Working in a Coal Mine

  • Playlist
  • Download
  • Embed
    <iframe src="" width="100%" height="290" frameborder="0" scrolling="no" title="NPR embedded audio player">
  • Transcript

Robin Webb is a state representative in Kentucky. Until she was 25, she worked as a coal miner. She describes why people do this kind of work and how they cope with ever present physical danger.


Commentator Robin Webb knows all about life in coal mines. From the time she was 18 until she was 25, she was a miner, just like generations of her family in Butcher Hollow, Kentucky. She's now a state representative, and she offers these thoughts.


Among miners' kinfolk, there's a brother- and sisterhood of underground coal mining. There's a camaraderie created by entering a hostile, dark, damp, gassy, foreign and often hostile environment. There's a dependence for survival as you entrust your existence to the people who enter the mine with you, make the man trip with you and work side by side, section by section, with you.

The tragedy that unfolded in that mine shaft in Sago, West Virginia, when an explosion heaved the earth from rib to rib, off the floor, releasing smothering gases, is unfathomable to most. Yet this occurrence is a known and accepted risk to those of us who've ever donned a cap light. You know when you go down, you may not come out, but you just don't dwell on it. You focus on the immediate tasks; the machine, the shot or the scoop cycle that provides those production incentives and busies you to the point of oblivion to the dangers of the environment and the potential consequence of error.

There's no amount of training to prepare you for the first time you feel the rumble of a shot, the headache that ensues from the ingestion of explosive, the falling roof of old works or a pop-out of a rock that pins you to the floor of the mine. I worked in a safe mine, but one day a rock popped out at the end of the shift. The rock was the size of a desk. It pinned me to the ground, knocked my cap light out. I'm laying there under the rock. All I saw was big, wide eyes, the eyes of my foreman. It wasn't that big, the rock, but it pinned my legs, and no amount of training prepares you for that.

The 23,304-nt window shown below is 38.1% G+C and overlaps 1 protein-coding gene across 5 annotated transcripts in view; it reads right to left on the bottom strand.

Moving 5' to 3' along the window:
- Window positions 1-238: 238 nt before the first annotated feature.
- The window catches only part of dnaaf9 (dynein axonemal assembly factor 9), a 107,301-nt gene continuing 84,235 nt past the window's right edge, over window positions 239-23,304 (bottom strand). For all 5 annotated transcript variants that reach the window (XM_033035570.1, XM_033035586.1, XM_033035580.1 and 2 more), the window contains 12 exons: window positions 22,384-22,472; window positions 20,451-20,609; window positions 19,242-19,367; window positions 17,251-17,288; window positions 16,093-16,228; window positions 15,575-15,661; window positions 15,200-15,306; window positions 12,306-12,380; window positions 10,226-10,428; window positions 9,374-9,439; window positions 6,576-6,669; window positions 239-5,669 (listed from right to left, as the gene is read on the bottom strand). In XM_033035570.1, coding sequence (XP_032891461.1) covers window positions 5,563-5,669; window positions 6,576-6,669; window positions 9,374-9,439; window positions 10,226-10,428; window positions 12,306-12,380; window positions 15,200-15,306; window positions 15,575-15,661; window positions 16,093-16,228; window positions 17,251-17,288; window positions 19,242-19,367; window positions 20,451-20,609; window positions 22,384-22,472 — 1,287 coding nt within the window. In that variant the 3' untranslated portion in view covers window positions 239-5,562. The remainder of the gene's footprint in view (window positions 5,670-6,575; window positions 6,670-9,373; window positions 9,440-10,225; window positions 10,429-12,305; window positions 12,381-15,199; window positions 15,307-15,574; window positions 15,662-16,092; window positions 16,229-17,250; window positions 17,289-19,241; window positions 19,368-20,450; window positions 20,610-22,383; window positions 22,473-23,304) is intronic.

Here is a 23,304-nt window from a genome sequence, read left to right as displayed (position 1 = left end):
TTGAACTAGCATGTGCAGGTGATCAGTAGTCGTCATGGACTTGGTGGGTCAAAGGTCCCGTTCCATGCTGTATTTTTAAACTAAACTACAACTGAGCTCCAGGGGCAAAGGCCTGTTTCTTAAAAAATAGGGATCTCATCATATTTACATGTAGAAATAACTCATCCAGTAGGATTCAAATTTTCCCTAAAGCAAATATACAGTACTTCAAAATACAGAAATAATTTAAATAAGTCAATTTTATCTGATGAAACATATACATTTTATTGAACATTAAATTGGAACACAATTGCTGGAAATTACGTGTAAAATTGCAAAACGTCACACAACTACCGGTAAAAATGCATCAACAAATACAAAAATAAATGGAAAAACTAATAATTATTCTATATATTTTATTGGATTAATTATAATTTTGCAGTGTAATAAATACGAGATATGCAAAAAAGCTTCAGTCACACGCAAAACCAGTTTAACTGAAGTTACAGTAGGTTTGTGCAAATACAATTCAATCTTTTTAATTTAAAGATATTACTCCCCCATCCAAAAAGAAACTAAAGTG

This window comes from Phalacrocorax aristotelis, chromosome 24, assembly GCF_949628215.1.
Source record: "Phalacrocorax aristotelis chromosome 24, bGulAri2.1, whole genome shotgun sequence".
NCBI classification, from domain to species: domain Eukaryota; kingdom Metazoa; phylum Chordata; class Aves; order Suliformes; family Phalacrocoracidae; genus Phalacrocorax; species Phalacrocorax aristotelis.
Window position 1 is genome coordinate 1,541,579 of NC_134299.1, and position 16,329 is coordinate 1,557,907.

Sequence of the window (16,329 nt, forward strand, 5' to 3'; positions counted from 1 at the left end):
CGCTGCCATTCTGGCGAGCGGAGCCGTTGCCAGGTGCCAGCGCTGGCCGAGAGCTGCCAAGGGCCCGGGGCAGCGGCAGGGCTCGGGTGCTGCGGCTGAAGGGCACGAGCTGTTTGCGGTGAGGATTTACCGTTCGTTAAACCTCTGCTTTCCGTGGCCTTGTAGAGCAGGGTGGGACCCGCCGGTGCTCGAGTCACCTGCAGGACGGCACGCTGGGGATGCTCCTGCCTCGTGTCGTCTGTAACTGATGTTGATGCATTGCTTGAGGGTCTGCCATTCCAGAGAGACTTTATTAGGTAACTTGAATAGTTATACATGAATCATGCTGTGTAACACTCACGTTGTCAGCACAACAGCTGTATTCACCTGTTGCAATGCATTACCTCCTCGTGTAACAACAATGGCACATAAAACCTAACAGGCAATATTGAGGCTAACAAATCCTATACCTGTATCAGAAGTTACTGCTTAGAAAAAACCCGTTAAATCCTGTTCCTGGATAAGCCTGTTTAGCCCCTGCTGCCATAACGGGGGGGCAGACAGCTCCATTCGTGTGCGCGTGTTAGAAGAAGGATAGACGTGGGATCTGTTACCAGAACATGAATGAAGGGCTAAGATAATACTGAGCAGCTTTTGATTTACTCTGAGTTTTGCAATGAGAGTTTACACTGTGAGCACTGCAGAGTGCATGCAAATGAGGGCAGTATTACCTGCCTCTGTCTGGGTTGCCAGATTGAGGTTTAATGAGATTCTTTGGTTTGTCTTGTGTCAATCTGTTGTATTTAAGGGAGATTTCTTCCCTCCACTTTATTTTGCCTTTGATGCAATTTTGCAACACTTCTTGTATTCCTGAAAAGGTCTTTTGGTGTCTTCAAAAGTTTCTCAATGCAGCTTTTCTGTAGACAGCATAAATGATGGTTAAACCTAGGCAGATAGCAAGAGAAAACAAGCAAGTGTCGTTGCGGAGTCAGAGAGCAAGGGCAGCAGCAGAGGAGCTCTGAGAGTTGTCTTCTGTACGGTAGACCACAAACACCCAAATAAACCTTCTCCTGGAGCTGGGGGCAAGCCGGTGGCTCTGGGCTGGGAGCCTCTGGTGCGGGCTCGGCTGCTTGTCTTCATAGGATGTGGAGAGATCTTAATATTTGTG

No matter how safe you are, things are going to happen like that, and you just don't know when. Yet you go back in and down, you go back to feed your family, to be able to stay and live in the place where you were raised or to have temporary work until something else comes along. Perhaps you don't mind the work or its dangers or, like it is so often in our region, because your daddy or mama made you a legacy.

Dwight Yoakam wrote a song, "The Miner's Prayer," and I said those words at the beginning of each shift and when I reached the mine opening to daylight at the end of each day. I prayed for miners in the last week as my brothers in West Virginia fought for their lives, employing the survival training both taught and instinctual. Now we must pray for the families and pay our respect and homage to the spirit of my brothers, who fought the valiant battle and have gone on to join hundreds of others of similar fate. `When the whistle blows each morning and I walk down in that cold, dark mine, I say a prayer to my dear Savior: "Please let me see the sunshine one more time."'

NORRIS: Kentucky state Representative Robin Webb lives in Grayson, Kentucky.

Copyright © 2006 NPR. All rights reserved. Visit our website terms of use and permissions pages at for further information.

NPR transcripts are created on a rush deadline by a contractor for NPR, and accuracy and availability may vary. This text may not be in its final form and may be updated or revised in the future. Please be aware that the authoritative record of NPR’s programming is the audio.

Related NPR Stories



Please keep your community civil. All comments must follow the Community rules and terms of use, and will be moderated prior to posting. NPR reserves the right to use the comments we receive, in whole or in part, and to use the commenter's name and location, in any medium. See also the Terms of Use, Privacy Policy and Community FAQ.

NPR thanks our sponsors

Become an NPR sponsor

Support comes from